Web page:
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Portfolio > Economy & Markets > Economic Trends

Conference Board Leading Economic Index for June Signals Recovery Is Slowing as Feared

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The Conference Board’s leading economic index for the U.S. fell 0.2% in June to 109.8, following a 0.5% increase in May and a 0.1% decline in April, the board said Thursday, July 22, in a news release.

The drop in the 10-component gauge of the economy confirms that the U.S. recovery is indeed slowing, as economists have been saying over the last two months. Indeed, Federal Reserve Chairman Ben Bernanke said in congressional testimony this week that financial conditions such as unemployment and a lackluster housing market have become less supportive of growth.

The leading economic index (LEI) reading fell within the flat to 0.5% range economists had predicted.

Inside the private New York-based Conference Board, the expectation is that two key economic components will be a drag on growth in the second half of 2010.

“The indicators point to slower growth through the fall,” said Ken Goldstein, economist at The Conference Board, in the LEI release for June. “Two trends will have a direct impact on the pace of economic expansion. First, improvement in the industrial core of the economy will moderate as inventory rebuilding slows. Second, improvement in the service sector has been relatively slow, with little indication that it will pick up momentum.”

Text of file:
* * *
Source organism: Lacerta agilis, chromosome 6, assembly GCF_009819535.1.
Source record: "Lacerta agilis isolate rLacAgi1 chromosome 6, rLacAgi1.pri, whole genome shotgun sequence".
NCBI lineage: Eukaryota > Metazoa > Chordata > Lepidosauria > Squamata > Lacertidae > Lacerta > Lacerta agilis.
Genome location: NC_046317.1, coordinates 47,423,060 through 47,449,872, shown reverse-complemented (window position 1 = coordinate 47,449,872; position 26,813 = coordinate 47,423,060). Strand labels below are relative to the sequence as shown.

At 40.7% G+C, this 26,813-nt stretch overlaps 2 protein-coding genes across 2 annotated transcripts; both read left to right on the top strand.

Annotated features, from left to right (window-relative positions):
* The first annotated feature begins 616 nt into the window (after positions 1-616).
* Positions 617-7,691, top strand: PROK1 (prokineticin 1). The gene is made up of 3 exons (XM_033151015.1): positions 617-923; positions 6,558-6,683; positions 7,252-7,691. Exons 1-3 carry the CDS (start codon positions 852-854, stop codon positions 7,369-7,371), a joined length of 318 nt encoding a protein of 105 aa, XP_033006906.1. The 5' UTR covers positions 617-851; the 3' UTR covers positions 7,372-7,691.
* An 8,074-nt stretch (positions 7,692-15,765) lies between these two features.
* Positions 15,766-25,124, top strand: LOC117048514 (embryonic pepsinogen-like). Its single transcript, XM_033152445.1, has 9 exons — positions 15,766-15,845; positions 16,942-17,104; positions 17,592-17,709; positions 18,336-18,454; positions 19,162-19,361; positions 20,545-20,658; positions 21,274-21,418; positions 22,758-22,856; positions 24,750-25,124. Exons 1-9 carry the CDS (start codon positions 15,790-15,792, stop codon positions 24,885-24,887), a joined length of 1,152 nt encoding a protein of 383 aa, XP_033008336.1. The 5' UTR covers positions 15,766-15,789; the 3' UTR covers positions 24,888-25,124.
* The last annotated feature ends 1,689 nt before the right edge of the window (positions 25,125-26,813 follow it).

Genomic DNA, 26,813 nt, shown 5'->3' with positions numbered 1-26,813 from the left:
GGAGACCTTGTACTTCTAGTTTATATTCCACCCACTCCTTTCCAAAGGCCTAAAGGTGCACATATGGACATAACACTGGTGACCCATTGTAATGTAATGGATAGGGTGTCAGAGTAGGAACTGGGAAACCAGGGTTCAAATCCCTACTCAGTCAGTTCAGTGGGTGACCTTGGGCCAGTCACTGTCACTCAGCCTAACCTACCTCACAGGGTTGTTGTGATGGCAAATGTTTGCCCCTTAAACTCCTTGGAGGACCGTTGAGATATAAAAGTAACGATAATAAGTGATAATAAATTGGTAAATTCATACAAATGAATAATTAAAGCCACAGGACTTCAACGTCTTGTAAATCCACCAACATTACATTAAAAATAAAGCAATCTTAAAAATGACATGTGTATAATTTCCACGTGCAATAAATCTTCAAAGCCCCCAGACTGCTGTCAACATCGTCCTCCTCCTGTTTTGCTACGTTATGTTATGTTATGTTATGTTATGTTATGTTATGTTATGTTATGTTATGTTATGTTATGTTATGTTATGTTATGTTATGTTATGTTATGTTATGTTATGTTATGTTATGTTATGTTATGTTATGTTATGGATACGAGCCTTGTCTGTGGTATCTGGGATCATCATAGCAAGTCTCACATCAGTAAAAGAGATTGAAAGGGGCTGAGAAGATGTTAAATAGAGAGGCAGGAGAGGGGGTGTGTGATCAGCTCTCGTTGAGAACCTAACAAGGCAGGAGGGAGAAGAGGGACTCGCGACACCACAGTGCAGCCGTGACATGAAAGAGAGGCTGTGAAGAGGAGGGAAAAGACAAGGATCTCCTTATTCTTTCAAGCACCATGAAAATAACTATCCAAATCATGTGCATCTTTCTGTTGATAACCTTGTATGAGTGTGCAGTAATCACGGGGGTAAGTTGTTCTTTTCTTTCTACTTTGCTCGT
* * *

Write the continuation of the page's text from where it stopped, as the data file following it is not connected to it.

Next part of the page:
The 10 components of the index include: average weekly hours, manufacturing; average weekly initial claims for unemployment insurance; manufacturers’ new orders, consumer goods and materials; index of supplier deliveries – vendor performance; manufacturers’ new orders, nondefense capital goods; building permits, new private housing units; stock prices, 500 common stocks; M2 money supply; interest rate spread, 10-year Treasury bonds less federal funds; index of consumer expectations.

Ian Shepherdson, chief U.S. economist for High Frequency Economics Ltd., in Valhalla, New York, said in an analyst note that the index’s details are worse than the headline, where the drop was limited by a rise in M2 and the steep yield curve. Calling it the worst performance since March 2009, Shepherdson said: “Two bad months do not make a trend, but the slowing over the past few months is clear.”

Despite the gloomy talk, the overall picture painted by the LEI components shows that while the nation’s economic recovery may be slow, it is real, according to the Conference Board economists.

“The LEI decreased in two of the last three months, but its level is still about 4.5% above its previous peak before the recession began,” said Ataman Ozyildirim, another board economist. “The gains among the LEI components have been widespread, with the exception of housing permits and stock prices, pointing to an expanding economy, but at a slower pace in the second half of the year.”

Read a story about June’s Conference Board consumer confidence index from the archives of


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